As for your comment that PC gaming is a "Niche Market-" Brink was released on both Xbox 360 and PS3 in addition to PC. Gaming has also become mainstream. You argument that it is still a "niche" is flatout wrong.

Modern Warfare 2 sold 20 million copies worldwide, making around $1bn in revenue. That makes it one of the best selling games ever made. Grand Theft Auto IV has sold a similar number of copies over a longer period of time, so the revenue isn't as high (but they've made at least $700,000 out of it so far). World of Warcraft has 12 million subscribers.

When you compare that to movies : Avatar made $6bn, Titanic made $2bn. They're the best grossing films ever.
The average blockbuster nowadays makes about $600m. The average 'cult' film makes about $50m.

Note how much more a game costs than a movie ticket; how many more people saw Die Hard 4.0 (~$800m) than bought MW2? It's not much of a stretch to say "infinitely more" .

Modern Warfare 2 - one of the most popular games ever - had the same number of players at its height as view the average British soap opera (~8m)

The number of people who bought it is roughly the populations of London, Manchester & Scotland added together. It's not a small number of people - but it's still a niche market, because we're talking about global sales.

It's a niche market, because the mainstream still treat gaming as something a bit weird. Whenever World of Warcraft has a major release, the new reports always focus on the people dressed up in queues. The fact that the mainstream media are noticing things like WoW updates and CoD releases means gaming is moving towards the mainstream (it's now big enough to be noticed by it), but we're not there yet.

(one other way you can tell that gaming isn't mainstream is that there are no girls allowed, incidentally)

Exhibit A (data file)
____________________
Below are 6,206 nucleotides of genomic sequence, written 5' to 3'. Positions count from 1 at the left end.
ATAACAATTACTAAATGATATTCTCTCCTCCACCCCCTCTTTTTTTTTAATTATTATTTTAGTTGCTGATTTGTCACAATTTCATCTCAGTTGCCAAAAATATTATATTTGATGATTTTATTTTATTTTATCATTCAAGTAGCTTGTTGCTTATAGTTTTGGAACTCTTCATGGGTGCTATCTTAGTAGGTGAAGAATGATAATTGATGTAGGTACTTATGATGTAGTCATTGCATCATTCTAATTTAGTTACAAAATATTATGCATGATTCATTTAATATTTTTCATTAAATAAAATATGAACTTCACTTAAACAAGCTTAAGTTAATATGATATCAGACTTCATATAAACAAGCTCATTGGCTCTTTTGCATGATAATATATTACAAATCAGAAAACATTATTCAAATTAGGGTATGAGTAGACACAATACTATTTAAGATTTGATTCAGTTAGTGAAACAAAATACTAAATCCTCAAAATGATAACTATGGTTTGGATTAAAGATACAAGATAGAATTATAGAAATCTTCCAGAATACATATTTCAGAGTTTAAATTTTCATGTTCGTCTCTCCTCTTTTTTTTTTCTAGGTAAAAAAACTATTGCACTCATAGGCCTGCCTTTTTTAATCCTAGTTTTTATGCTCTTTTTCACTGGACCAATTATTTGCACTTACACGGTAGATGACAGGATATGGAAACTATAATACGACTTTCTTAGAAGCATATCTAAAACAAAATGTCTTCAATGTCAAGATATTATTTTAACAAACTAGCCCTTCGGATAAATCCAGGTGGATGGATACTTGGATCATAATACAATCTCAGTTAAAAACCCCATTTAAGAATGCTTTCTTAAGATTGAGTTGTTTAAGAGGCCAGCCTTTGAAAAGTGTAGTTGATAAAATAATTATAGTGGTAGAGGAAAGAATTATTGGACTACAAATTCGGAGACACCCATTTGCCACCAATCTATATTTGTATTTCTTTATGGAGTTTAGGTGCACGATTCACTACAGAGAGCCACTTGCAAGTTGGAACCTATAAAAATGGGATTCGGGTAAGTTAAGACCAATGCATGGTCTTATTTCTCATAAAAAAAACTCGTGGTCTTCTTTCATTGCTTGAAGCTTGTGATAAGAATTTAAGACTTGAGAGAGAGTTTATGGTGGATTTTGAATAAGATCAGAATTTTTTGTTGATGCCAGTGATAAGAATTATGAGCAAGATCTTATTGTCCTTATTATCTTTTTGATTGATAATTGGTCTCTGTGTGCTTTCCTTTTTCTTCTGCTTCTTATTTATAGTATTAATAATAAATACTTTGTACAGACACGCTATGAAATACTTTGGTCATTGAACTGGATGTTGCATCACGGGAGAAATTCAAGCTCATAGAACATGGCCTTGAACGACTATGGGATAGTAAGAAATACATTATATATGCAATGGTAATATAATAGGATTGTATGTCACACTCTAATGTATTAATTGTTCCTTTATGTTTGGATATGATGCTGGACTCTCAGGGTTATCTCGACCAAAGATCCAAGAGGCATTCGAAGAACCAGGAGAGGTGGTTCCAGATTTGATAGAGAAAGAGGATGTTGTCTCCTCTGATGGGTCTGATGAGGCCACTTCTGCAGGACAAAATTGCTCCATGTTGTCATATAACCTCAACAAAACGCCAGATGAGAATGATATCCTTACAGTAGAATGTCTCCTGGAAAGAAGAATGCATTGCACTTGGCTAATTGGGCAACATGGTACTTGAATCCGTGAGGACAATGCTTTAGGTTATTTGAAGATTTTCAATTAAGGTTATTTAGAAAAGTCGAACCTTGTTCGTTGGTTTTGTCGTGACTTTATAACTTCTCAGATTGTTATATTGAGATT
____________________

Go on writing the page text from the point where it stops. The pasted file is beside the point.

It's not too worrying - niches can get pretty damn big (Professional Wrestling (33m viewers at its peak, Formula 1 (527m fans), NASCAR (75m fans); I wouldn't call any of those 'mainstream' but they're all bigger than the apparent 'videogamer' niche of 20m)

As for your comment that developing things for one gender is silly-You are being immature. There are certain comments and designs that inherently appeal more to one gender than another. A Game Designer's ultimate goal is not to make money, but simply to make something they like while making money. If a design team winds up being mostly men, the product they make winds up being mostly aimed towards what they want.

That's certainly part of the problem - that most game designers are men. But there is a massive level of exclusion going on in the gaming community (from both designers and gamers alike). And things aren't being aimed at 'mostly' men; they're being aimed 'exclusively' at men. That's definitely a problem.

Look at some of the responses in this thread - there are people who really don't want girls to play games. And saying "that's just the way it is" isn't (or shouldn't be) a good enough reason to keep it that way.

Is it because gamers are typically nerdy, and nerds are frightened of girls? Or just because nerds are frightened of change?

Here is a direct quote from Shamus, the guy who wrote this article: